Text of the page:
Auto-crafting a message reply, and other GPT3 use cases
In this issue, I continue my exploration of GPT3 with a deep dive into some interesting use cases of this technology in Customer Service.
As I explained in my previous article, GPT3 is very good at spotting patterns and instructions from a snippet of text, called a prompt, then generate new text that continues that particular pattern or implements the given instructions.
Engineering the prompt for a given task is an important part of any GPT3 application. In the examples below, I adjusted the prompt to teach the API how to respond in three different situations: automatically compose a reply to a customer message from bullet points, add the “brand tone” to a given phrase, and summarizing a support ticket.
But let’s see go through each one of them in detail.
Auto-compose a reply from bullet points
Writing is one of the main activities that Customer Support pros do every single day. Even the best and quickest typers, can spend a significant amount of time crafting a reply to a customer.
Because some of the writing is repetitive, most helpdesk platforms offer a way to save a reply and reuse it later on for a similar customer message.
Using saved replies might help but they bring a few additional problems:
Somebody has to create and maintain the saved replies as templates in some sort of library. This can be a tedious task especially for large teams where there are usually hundreds of such replies.
The Support agents need to search for and find the appropriate reply. Again, this is easy if you have 10-20 replies to choose from, but difficult when you’re looking into hundreds.
There is this assumption that a given set of customer inquiries, similar in nature, can be responded to with one saved reply. But usually, there are few cases where the inquiry is the same. Each customer has its own needs and can add its twist to the message, for example by asking many questions at once. Quite frequently, the support agent needs to adjust the saved reply to address the customer inquiry. This can take the same amount of time as if he was composing the reply from scratch.
Saved replies can only be used with a small percentage of customer conversations. How about the rest?
Given that GPT3 is exceptional at producing text from a given prompt, I developed a pilot Zendesk app that takes the customer inquiry plus a short reply written with bullet points and generates a full reply that is ready to be sent to the customer.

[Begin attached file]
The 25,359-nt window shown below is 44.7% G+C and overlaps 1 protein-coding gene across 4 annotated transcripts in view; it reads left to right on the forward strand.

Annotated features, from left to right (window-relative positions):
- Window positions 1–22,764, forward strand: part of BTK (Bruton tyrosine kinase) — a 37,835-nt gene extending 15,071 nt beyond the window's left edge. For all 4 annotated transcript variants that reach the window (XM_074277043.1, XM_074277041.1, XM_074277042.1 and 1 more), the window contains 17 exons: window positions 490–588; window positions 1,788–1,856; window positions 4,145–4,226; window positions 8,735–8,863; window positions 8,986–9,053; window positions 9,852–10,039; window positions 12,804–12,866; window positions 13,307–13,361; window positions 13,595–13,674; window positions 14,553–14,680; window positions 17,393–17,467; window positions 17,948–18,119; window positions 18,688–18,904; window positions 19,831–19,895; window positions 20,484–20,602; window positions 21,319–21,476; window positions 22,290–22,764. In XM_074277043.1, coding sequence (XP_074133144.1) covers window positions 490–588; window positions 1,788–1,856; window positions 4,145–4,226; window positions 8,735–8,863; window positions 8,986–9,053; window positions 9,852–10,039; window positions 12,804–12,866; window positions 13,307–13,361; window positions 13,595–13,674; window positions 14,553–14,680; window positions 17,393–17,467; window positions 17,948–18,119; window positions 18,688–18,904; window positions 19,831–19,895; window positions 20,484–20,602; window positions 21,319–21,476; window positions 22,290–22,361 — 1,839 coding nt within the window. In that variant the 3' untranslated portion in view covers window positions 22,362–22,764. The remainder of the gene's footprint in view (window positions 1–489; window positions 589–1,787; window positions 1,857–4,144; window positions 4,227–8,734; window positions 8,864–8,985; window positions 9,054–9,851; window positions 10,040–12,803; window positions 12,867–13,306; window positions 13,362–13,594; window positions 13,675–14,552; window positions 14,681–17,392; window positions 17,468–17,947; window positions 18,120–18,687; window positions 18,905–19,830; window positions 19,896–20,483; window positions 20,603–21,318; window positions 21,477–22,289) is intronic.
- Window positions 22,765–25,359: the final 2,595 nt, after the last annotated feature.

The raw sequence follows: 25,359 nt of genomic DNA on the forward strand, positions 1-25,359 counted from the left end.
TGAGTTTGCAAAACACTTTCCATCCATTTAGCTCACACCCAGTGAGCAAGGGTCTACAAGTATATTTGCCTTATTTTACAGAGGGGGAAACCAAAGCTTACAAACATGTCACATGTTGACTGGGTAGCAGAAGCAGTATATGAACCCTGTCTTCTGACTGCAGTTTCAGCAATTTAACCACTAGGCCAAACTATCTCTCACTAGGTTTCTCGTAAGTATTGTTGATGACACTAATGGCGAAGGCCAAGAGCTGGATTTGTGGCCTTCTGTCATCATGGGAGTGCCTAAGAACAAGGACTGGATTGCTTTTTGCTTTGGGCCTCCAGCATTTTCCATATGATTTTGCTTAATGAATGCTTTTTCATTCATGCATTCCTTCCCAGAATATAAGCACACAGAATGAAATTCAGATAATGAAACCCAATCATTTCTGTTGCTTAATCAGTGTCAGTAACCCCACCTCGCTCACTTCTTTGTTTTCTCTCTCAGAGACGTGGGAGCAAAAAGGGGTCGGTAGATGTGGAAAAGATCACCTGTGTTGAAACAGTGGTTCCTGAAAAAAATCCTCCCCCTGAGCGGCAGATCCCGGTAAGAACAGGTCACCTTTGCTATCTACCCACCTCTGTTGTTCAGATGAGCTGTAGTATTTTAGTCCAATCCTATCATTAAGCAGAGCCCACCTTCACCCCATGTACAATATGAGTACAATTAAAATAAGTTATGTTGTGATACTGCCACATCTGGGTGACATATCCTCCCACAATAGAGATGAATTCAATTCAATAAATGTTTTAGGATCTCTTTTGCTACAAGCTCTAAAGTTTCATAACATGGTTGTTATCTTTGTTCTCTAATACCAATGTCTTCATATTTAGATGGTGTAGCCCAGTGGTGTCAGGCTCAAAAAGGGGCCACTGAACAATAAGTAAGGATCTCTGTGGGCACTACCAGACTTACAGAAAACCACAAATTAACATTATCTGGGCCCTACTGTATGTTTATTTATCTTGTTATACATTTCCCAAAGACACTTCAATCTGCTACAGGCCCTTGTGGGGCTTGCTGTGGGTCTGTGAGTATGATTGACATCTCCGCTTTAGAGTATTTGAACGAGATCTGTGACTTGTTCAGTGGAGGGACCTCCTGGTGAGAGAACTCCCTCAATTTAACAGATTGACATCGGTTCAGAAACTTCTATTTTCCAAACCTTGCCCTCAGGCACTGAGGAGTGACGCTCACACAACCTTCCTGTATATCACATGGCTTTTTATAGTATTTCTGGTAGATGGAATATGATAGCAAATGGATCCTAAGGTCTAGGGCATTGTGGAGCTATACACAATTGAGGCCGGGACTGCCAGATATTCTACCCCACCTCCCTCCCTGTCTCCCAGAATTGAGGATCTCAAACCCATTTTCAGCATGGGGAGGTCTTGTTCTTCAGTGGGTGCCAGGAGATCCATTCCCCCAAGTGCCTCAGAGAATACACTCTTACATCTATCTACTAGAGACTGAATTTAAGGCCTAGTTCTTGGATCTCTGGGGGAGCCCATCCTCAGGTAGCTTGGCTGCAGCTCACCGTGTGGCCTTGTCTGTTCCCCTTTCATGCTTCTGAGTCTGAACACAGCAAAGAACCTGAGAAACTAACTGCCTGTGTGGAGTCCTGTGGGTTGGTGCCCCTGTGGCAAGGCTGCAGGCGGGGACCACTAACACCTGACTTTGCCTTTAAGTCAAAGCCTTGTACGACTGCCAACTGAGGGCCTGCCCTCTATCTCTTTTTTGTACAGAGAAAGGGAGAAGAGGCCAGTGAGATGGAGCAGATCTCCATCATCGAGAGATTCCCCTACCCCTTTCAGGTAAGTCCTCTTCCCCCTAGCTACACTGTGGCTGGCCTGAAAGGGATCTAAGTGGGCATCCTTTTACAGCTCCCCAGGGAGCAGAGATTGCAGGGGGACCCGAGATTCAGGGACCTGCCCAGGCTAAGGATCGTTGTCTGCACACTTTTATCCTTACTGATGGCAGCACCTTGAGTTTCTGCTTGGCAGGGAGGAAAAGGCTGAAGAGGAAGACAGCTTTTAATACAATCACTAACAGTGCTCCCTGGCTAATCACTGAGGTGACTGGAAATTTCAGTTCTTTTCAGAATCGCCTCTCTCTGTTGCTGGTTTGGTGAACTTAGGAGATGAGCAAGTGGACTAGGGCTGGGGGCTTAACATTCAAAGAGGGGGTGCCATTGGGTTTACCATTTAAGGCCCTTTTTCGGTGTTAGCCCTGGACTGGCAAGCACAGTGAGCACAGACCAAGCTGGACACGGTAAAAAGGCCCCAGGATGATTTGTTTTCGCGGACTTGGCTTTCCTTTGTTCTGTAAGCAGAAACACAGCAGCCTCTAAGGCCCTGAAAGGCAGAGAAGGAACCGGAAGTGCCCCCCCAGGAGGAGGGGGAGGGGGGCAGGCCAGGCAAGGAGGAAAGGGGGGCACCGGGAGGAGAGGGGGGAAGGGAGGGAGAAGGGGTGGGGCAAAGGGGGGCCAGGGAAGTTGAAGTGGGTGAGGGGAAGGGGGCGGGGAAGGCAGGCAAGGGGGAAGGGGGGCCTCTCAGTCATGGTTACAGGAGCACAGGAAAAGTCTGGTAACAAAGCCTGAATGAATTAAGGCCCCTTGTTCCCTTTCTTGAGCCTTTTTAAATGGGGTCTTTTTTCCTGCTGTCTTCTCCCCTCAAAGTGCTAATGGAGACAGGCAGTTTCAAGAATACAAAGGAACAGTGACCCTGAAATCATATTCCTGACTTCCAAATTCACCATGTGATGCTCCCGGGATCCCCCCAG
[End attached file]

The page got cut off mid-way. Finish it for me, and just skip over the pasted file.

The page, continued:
The example above illustrates how, given a customer who wants to cancel an order, replies for two different situations are generated from bullet points: the order can be canceled and the order was dispatched already.
My bold prediction: saved replies will be replaced by AI soon.
Rephrase a message to match a brand tone
Each business has its way of communicating with customers. A way that frequently has to be matched and scaled to large teams of customer service agents. A difficult task, given that each person has his or her way of communicating.
The pilot app illustrated below rephrases a given message to be more polite and appropriate for a customer service setting. However, the prompt can be adjusted to any brand tone: funnier, more somber, or anything in between.
Although not something you’d use when helping customers, this article shows the example of a chatbot that was fine-tuned to respond sarcastically. Most importantly, what it takes to adjust is only a handful of examples that teaches the AI how to phrase a response.
Summary of a support ticket
Reading and understanding a customer’s message is the first step to be done to address his or her inquiry. Many of such messages received by a customer support team are long, poorly written emails that require some time to decipher and comprehend.
This pilot app takes a long message from a customer and summarizes it by answering four preconfigured questions:
The questions to be answered from a message can be adjusted to include what customer service agents need to know to help him or her with the inquiry. In the example below, we keep the first two questions the same and replace the last two with one that tells the agents in a few words what the customer is asking.
What’s most remarkable is that to change the summary questions the only thing that you need to do is … change the questions. No need to construct a new training dataset or rebuild a model, as with other AI technologies. You don’t even need to provide one example of how to respond to those questions. This is the beauty of zero-shot learning at its best!
There is no doubt that GPT3 represents an extraordinary breakthrough in Artificial Intelligence applied to Natural Language tasks. However, like any technology, it has its limitations. In the next issue, I will go through some of these limitations in detail.
Last but not least, ticket deflection (or customer self-help) is another important Customer Support use case where GPT3 can bring significant value. In the same next issue, I will describe how zero-shot learning powered by semantic search can be used out of the box to help customers find the answers they need.